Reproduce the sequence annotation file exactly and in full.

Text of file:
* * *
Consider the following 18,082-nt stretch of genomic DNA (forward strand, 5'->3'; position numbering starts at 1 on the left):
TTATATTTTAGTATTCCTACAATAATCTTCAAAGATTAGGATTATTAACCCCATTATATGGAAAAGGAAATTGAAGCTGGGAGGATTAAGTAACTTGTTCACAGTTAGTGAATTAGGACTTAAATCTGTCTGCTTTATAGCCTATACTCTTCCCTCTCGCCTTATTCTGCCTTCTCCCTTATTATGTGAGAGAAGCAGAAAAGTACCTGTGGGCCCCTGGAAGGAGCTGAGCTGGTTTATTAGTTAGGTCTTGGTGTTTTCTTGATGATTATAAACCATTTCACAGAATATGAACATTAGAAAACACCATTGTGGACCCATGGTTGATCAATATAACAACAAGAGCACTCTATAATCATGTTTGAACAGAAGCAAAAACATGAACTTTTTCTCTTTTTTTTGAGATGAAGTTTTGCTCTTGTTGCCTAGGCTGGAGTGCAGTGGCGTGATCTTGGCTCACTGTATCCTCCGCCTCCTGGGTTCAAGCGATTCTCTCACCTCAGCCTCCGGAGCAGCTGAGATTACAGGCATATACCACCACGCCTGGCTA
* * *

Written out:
Consider the following 18,082-nt stretch of genomic DNA (forward strand, 5'->3'; position numbering starts at 1 on the left):
TTATATTTTAGTATTCCTACAATAATCTTCAAAGATTAGGATTATTAACCCCATTATATGGAAAAGGAAATTGAAGCTGGGAGGATTAAGTAACTTGTTCACAGTTAGTGAATTAGGACTTAAATCTGTCTGCTTTATAGCCTATACTCTTCCCTCTCGCCTTATTCTGCCTTCTCCCTTATTATGTGAGAGAAGCAGAAAAGTACCTGTGGGCCCCTGGAAGGAGCTGAGCTGGTTTATTAGTTAGGTCTTGGTGTTTTCTTGATGATTATAAACCATTTCACAGAATATGAACATTAGAAAACACCATTGTGGACCCATGGTTGATCAATATAACAACAAGAGCACTCTATAATCATGTTTGAACAGAAGCAAAAACATGAACTTTTTCTCTTTTTTTTGAGATGAAGTTTTGCTCTTGTTGCCTAGGCTGGAGTGCAGTGGCGTGATCTTGGCTCACTGTATCCTCCGCCTCCTGGGTTCAAGCGATTCTCTCACCTCAGCCTCCGGAGCAGCTGAGATTACAGGCATATACCACCACGCCTGGCTA